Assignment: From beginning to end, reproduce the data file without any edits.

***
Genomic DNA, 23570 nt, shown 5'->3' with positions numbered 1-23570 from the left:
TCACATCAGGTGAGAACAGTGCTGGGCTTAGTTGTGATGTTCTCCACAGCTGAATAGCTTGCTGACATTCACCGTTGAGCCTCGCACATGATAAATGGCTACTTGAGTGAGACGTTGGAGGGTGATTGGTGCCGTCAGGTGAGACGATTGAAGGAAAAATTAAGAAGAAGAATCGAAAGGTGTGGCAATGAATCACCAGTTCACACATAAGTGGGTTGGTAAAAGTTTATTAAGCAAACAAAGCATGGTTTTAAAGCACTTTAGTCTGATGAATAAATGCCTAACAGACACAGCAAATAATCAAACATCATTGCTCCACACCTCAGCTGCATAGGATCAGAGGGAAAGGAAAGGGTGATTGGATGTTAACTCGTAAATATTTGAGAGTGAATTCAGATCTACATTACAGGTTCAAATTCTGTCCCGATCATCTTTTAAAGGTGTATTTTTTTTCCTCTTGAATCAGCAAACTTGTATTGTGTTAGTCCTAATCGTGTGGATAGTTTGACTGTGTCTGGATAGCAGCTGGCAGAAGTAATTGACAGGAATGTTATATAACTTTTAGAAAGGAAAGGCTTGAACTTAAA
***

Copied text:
Genomic DNA, 23570 nt, shown 5'->3' with positions numbered 1-23570 from the left:
TCACATCAGGTGAGAACAGTGCTGGGCTTAGTTGTGATGTTCTCCACAGCTGAATAGCTTGCTGACATTCACCGTTGAGCCTCGCACATGATAAATGGCTACTTGAGTGAGACGTTGGAGGGTGATTGGTGCCGTCAGGTGAGACGATTGAAGGAAAAATTAAGAAGAAGAATCGAAAGGTGTGGCAATGAATCACCAGTTCACACATAAGTGGGTTGGTAAAAGTTTATTAAGCAAACAAAGCATGGTTTTAAAGCACTTTAGTCTGATGAATAAATGCCTAACAGACACAGCAAATAATCAAACATCATTGCTCCACACCTCAGCTGCATAGGATCAGAGGGAAAGGAAAGGGTGATTGGATGTTAACTCGTAAATATTTGAGAGTGAATTCAGATCTACATTACAGGTTCAAATTCTGTCCCGATCATCTTTTAAAGGTGTATTTTTTTTCCTCTTGAATCAGCAAACTTGTATTGTGTTAGTCCTAATCGTGTGGATAGTTTGACTGTGTCTGGATAGCAGCTGGCAGAAGTAATTGACAGGAATGTTATATAACTTTTAGAAAGGAAAGGCTTGAACTTAAA